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Hours of Sleep by Age: Baby Sleep Guidelines


How Much is Your Baby Supposed to Sleep?

You may have heard that a baby will sleep a ton during the first year of life, but you probably also heard that parents are often sleep deprived those first twelve months. How can both of these statements be true?

It’s all about how the baby sleeps and what his sleep life looks like compared to an adult. The hours of sleep by age isn’t easy to understand as a new parent. Knowing the hours of sleep a baby gets by age helps parents know what to truly expect from the first year with an infant.

The First Quarter (Hours of sleep by age)

Watch for these sleep issues the first three months:

  • Waking often at night hours
  • Sleep regression
  • Mixed up nights and days

1 Month Hours of Sleep

Due to his new existence on the outside of the womb, your baby will likely have his days and nights mixed up the first month of life. Expect your baby to sleep anywhere between 15 and 18 hours in a 24-hour period, but don’t expect the baby to do it all at once. Ideally, about eight to ten hours will be at night and the rest will be spread out over several naps throughout the day.

Remember that sleeping eight hours a night during the first month of life doesn’t mean your baby will, or should, sleep those eight hours without waking up. Babies have tiny stomachs that process food quickly, so your baby will wake up every two to three hours to eat.

2 Months Hours of Sleep

The second month of your infant’s life will bring plenty of changes in her appearance and abilities, but the sleep situation will look much the same as it did the first month. Your infant may shave half an hour or so off of her overall sleep time, but still expect around eight to nine hours at night and at least three or four naps during the day.

If your baby suddenly starts waking up more often than normal at night for food or comfort, don’t worry. Sleep regression occurs in many babies during the second month. It’s a normal, if exhausting, stage. Try a pacifier to help your little one self-sooth and decrease the risk of sudden infant death syndrome(SIDS).

3 Months Hours of Sleep

Welcome to the world of parenting an infant, not a newborn! This new phase may bring some sleep changes, such as the baby sleeping longer at night and taking shorter naps during the day. Night time feeding will still be necessary, but the frequency will lessen. Naps may also shorten, with the baby preferring one long nap buffered by two shorter naps on either side.

You will still notice your infant sleeping often, about 15 hours in a 24-hour period. However, 11-12 of those hours will be at night with the others sprinkled throughout the day.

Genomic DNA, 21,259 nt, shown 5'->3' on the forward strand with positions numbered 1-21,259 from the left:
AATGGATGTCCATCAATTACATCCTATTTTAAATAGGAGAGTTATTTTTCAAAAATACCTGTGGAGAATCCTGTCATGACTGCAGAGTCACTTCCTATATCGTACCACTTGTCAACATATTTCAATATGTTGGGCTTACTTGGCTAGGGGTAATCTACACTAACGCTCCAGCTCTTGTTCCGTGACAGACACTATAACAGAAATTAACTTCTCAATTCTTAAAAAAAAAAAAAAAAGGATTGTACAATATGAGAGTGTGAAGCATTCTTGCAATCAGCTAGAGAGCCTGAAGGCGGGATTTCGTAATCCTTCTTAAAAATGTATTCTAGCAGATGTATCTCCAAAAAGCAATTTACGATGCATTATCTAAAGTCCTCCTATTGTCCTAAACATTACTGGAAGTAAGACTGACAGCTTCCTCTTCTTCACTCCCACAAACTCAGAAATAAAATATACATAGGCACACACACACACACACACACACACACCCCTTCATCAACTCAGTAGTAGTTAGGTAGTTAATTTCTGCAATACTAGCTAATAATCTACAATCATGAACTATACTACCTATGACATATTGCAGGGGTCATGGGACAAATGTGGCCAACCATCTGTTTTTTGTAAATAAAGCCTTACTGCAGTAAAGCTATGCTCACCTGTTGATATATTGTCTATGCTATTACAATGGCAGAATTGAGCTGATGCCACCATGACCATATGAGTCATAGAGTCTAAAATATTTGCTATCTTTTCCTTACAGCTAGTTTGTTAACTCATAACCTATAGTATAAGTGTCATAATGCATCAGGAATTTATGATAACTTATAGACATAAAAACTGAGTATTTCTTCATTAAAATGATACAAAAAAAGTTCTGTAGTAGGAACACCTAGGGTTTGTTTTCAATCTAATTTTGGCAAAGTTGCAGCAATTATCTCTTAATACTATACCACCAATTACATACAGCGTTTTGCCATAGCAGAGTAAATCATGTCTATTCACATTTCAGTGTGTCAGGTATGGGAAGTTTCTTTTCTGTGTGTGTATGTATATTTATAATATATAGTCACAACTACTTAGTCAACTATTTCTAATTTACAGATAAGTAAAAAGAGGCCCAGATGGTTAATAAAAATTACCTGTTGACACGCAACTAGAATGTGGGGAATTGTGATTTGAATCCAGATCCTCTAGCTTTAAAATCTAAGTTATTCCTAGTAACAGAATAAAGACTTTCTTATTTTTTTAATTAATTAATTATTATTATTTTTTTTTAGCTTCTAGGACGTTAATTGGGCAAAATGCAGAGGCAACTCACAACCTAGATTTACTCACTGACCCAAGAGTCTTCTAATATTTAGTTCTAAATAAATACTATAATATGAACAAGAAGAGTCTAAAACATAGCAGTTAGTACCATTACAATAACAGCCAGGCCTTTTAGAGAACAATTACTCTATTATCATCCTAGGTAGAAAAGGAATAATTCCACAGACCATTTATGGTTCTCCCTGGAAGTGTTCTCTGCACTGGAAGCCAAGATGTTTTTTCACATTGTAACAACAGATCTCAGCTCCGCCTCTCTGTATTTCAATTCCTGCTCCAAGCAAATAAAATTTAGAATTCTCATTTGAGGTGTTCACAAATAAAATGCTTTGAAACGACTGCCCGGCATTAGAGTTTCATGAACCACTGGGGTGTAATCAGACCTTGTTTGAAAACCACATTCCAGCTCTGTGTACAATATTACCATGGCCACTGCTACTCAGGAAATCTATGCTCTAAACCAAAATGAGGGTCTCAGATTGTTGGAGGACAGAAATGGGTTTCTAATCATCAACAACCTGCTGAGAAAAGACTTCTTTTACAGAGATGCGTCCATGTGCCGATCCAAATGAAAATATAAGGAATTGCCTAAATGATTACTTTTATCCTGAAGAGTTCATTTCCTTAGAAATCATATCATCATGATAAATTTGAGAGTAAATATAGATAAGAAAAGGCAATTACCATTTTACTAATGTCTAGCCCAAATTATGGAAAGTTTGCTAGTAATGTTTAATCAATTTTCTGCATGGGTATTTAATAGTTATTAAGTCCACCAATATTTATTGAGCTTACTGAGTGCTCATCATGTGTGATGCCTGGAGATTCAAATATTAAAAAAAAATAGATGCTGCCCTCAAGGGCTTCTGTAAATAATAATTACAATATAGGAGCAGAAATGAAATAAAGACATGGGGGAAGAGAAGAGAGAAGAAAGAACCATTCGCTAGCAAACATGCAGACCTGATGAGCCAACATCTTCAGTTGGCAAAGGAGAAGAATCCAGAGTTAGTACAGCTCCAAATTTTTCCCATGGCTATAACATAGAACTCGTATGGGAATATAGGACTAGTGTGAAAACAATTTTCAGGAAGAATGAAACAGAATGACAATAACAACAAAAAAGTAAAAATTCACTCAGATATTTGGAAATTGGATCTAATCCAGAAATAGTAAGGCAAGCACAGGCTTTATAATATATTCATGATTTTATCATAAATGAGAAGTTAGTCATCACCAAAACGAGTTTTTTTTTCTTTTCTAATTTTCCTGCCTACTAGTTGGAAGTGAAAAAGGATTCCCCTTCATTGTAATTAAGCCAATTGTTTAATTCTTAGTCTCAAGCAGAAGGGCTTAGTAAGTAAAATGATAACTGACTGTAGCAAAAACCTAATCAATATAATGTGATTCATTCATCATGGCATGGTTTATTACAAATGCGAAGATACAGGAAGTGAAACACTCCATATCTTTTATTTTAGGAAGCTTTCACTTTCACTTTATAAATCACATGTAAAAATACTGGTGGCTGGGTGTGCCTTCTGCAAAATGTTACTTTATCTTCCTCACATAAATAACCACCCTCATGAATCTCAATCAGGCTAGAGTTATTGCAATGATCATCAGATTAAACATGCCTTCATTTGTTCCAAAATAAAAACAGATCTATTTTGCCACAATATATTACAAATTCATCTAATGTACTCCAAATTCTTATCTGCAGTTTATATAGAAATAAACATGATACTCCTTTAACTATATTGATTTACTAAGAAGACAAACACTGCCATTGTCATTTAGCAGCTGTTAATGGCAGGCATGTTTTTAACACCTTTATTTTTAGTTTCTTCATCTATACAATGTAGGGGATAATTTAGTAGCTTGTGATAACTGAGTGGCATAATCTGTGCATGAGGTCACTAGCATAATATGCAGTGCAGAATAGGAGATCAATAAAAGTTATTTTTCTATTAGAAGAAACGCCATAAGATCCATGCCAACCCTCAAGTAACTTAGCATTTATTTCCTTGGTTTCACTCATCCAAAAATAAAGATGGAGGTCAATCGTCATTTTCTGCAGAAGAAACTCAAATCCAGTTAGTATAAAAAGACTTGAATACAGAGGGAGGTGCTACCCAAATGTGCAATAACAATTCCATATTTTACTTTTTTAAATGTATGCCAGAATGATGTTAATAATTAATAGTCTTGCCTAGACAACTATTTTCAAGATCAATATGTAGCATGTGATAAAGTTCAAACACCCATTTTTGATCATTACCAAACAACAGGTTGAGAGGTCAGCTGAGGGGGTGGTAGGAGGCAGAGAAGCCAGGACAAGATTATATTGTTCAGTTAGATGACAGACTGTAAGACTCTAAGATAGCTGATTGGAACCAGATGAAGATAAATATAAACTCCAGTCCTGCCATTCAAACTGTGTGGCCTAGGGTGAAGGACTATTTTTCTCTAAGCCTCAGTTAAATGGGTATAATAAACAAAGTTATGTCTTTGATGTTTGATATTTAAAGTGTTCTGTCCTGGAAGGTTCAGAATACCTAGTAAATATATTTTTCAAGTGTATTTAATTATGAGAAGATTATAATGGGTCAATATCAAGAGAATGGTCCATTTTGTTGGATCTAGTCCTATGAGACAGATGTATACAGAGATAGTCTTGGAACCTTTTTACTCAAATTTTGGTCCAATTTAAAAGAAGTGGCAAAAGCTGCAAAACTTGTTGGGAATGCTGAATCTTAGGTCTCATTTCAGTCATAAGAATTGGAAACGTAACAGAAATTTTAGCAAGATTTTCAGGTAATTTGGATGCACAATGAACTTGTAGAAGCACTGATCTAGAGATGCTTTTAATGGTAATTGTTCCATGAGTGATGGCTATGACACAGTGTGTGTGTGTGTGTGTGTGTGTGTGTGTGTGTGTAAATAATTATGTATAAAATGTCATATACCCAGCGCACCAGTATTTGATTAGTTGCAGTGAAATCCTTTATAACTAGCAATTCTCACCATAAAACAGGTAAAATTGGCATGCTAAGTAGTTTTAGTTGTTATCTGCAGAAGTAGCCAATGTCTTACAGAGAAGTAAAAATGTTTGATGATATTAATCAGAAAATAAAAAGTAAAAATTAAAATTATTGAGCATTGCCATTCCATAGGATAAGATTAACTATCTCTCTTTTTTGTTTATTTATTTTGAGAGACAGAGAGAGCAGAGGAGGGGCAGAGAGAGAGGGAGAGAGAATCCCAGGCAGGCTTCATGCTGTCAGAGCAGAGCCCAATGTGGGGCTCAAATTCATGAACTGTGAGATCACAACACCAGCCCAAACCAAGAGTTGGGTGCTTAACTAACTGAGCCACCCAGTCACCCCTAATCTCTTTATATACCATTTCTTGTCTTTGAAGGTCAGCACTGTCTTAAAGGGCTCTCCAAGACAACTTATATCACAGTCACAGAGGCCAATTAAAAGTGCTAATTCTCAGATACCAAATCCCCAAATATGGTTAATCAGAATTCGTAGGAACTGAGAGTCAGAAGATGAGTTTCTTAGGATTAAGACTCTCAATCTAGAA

The Second Quarter (Hours of sleep by age)

Here’s what to watch out for next:

  • Five hours of uninterrupted night sleep
  • The need for a bedtime routine
  • Your baby rolling to his stomach

4 Months Hours of Sleep

Five straight hours of sleep is considered sleeping through the night for babies, and you may be experiencing this delight for the first time when your baby is around the four-month mark. Fourteen or fifteen hours a day is still the normal amount of hours to sleep for this age, but most of that will take place at night now. Two naps, usually one in the morning and one in the afternoon, will round out baby’s sleep needs.

It’s fair to expect at least one night feeding, but the fourth month often brings longer periods of sleep between this feeding for you and the baby.

5 Months Hours of Sleep

Five months is the perfect time to start a bedtime routine if you haven’t already. Try a bath, a bedtime story, and some cuddles before placing the little one in his bassinet or crib. Some babies sleep for seven or eight hours without waking up at this age, while others still wake up sooner for a night time feed.

Two naps will continue during the day, and these may lengthen in duration. Try to have routines in place for naps as well so it will be easier for the baby to drift off to sleep without a fuss. Overall hours of sleep a day will remain about the same as the previous month.

6 Months Hours of Sleep

If your baby hasn’t been sleeping for six to eight hour stretches at night, this may be the month he starts. A six-month old will often extend his hours of sleep at night and still keep two naps a day.

Don’t be surprised if you put your baby on his back to sleep and wake up to find him on his stomach. Though back sleeping is always recommended the first year of a baby’s life, your baby will likely be able to roll over on his own at this point.

The risk of sudden infant death syndrome(SIDS) is lower at six months than it is before, so don’t worry if this is the case. Still, put the baby on his back to start out the night and make sure there are no pillows, blankets, or stuffed animals in the crib with him. Fourteen hours combined sleep time is normal for a six month old.

The Third Quarter (hours of sleep by age)

The third quarter may bring:

  • Extended periods of uninterrupted sleep
  • Separation anxiety
  • The desire to consider sleep training

7 Months Hours of Sleep

The second quarter of your baby’s life could bring 10 to 11 hours of uninterrupted sleep a night. Be warned that every baby is different and not every one turns into a champion sleeper after the first six months. However, there are factors that may increase the amount of time your baby sleeps without waking up for food.